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© AMNH/R. Mickens
© AMNH/R. Mickens

10 Things We Learned About Crocs From AMNH's New Exhibition

© AMNH/R. Mickens
© AMNH/R. Mickens

Crocodiles, alligators, caimans, and gharials are in the spotlight in the American Museum of Natural History’s latest exhibition, “Crocs: Ancient Predators in a Modern World.” In addition to exploring the evolutionary history of these prehistoric-looking beasts, the exhibition tackles crocodilian myths, analyzes threats to their survival, and features live animals (including the adorable alligator hatchlings you can see on the live stream below). mental_floss attended a preview of the exhibition, which opens tomorrow; here are a few things we learned.

1. There were many, many prehistoric crocodylomorphs, and they were a diverse bunch. Some were entirely marine animals; others, like Hoplosuchus kayi, were small and lived entirely on land. But some were huge: One of the biggest, Sarcosuchus imperator, was at least 35 feet long, and T. rex bones have been found with teeth marks from Deinosuchus, a giant croc that lived 80 to 73 million years ago.

2. Their blood contains special proteins that help make crocs—which spend their time in swampy water—immune to things that cause infection. Needless to say, scientists are pretty interested in whether or not we could use those proteins in human medicine.

3. Want to tell alligators and crocodiles apart? Look at their teeth: When gators close their jaws, they have an overbite—only the top teeth are visible. Crocs have a much toothier close-jawed grin; their top and bottom teeth interlock.

4. Crocs make a wide range of noises, a behavior that begins before they even hatch. (Being noisy in the egg allows the babies to synchronize when they’ll hatch.)

5. Croc skin might look tough—and, OK, it is tough—but it’s also more sensitive than the human fingertip.

6. Saltwater crocodiles are the largest living crocodilians; they can tip the scales at 2000 pounds. Dwarf caimans, which can grow up to 5 feet long, are the smallest.

7. Even big crocs can vanish in under a foot of water.

8. Ever notice how crocodilians hang out in the Sun with their mouths open? Doing so helps them keep regulate brain temperature: Water in their mouths evaporates and keeps their brains cool even while the rest of their bodies get nice and toasty.

9. Crocs have a little something in common with cats: A layer in the eye called the tapetum that reflects light. It’s why both animals’ eyes glow at night when exposed to a flashlight.

10. Seven species of crocodilian are critically endangered thanks to things like hunting, pollution, and habitat loss.

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Courtesy of The National Aviary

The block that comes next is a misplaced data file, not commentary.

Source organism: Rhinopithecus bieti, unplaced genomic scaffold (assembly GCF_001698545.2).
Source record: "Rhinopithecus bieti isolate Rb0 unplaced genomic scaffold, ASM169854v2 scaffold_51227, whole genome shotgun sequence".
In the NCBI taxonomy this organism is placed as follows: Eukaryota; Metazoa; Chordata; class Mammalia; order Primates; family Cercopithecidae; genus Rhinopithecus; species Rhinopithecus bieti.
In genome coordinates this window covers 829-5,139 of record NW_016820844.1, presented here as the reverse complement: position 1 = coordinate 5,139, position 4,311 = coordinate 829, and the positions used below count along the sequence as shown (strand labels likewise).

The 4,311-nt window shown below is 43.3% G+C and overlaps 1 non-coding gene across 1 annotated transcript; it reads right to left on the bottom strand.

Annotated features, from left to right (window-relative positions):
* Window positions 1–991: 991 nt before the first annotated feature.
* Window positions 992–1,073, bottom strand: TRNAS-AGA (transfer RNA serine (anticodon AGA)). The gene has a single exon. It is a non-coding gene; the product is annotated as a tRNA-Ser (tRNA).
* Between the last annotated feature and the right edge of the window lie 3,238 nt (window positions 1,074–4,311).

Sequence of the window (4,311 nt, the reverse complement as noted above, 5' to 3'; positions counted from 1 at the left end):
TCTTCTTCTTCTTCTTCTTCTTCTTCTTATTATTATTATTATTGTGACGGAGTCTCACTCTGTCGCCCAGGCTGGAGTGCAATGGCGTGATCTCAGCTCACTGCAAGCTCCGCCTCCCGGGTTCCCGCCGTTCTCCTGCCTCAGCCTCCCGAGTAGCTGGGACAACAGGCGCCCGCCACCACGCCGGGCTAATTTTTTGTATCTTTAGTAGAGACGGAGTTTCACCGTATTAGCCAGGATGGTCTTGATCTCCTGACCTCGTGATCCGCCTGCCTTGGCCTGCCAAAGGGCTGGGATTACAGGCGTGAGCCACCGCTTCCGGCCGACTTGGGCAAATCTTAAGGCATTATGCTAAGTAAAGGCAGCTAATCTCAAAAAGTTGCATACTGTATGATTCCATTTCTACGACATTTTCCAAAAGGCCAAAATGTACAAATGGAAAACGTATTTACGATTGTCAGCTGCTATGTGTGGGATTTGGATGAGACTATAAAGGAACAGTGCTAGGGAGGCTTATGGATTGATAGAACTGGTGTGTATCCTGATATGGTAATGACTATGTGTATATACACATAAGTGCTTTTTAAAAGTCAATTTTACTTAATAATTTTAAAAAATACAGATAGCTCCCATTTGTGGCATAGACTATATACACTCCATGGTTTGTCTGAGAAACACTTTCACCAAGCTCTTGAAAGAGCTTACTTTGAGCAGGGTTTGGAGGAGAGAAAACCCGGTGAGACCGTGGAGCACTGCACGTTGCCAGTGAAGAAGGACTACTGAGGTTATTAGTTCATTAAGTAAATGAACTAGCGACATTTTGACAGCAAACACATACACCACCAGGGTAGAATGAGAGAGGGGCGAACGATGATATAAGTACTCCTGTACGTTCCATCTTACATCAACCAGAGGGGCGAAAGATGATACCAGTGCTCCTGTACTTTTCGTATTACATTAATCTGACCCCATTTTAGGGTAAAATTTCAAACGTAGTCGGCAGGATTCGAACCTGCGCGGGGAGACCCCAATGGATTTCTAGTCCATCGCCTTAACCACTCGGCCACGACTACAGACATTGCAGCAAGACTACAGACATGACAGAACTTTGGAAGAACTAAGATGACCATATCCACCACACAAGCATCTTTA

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Animals
Watch This Live Stream to See Two Rare Penguin Chicks Hatch From Their Eggs
Courtesy of The National Aviary
Courtesy of The National Aviary

Bringing an African penguin chick into the world is an involved process, with both penguin parents taking turns incubating the egg. Now, over a month since they were laid, two penguin eggs at the National Aviary in Pittsburgh, Pennsylvania are ready to hatch. As Gizmodo reports, the baby birds will make their grand debut live for the world to see on the zoo's website.

The live stream follows couple Sidney and Bette in their nest, waiting for their young to emerge. The first egg was laid November 7 and is expected to hatch between December 14 and 18. The second, laid November 11, should hatch between December 18 and 22.

"We are thrilled to give the public this inside view of the arrival of these rare chicks," National Aviary executive director Cheryl Tracy said in a statement. "This is an important opportunity to raise awareness of a critically endangered species that is in rapid decline in the wild, and to learn about the work that the National Aviary is doing to care for and propagate African penguins."

African penguins are endangered, with less than 25,000 pairs left in the wild today. The National Aviary, the only independent indoor nonprofit aviary in the U.S., works to conserve threatened populations and raise awareness of them with bird breeding programs and educational campaigns.

After Sidney and Bette's new chicks are born, they will care for them in the nest for their first three weeks of life. The two penguins are parenting pros at this point: The monogamous couple has already hatched and raised three sets of chicks together.

[h/t Gizmodo]

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holidays
Bleat Along to Classic Holiday Tunes With This Goat Christmas Album
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iStock

Feeling a little Grinchy this month? The Sweden branch of ActionAid, an international charity dedicated to fighting global poverty, wants to goat—errr ... goad—you into the Christmas spirit with their animal-focused holiday album: All I Want for Christmas is a Goat.

Fittingly, it features the shriek-filled vocal stylings of a group of festive farm animals bleating out classics like “Jingle Bells,” “Rudolph the Red-Nosed Reindeer,” and “O Come All Ye Faithful.” The recording may sound like a silly novelty release, but there's a serious cause behind it: It’s intended to remind listeners how the animals benefit impoverished communities. Goats can live in arid nations that are too dry for farming, and they provide their owners with milk and wool. In fact, the only thing they can't seem to do is, well, sing. 

You can purchase All I Want for Christmas is a Goat on iTunes and Spotify, or listen to a few songs from its eight-track selection below.

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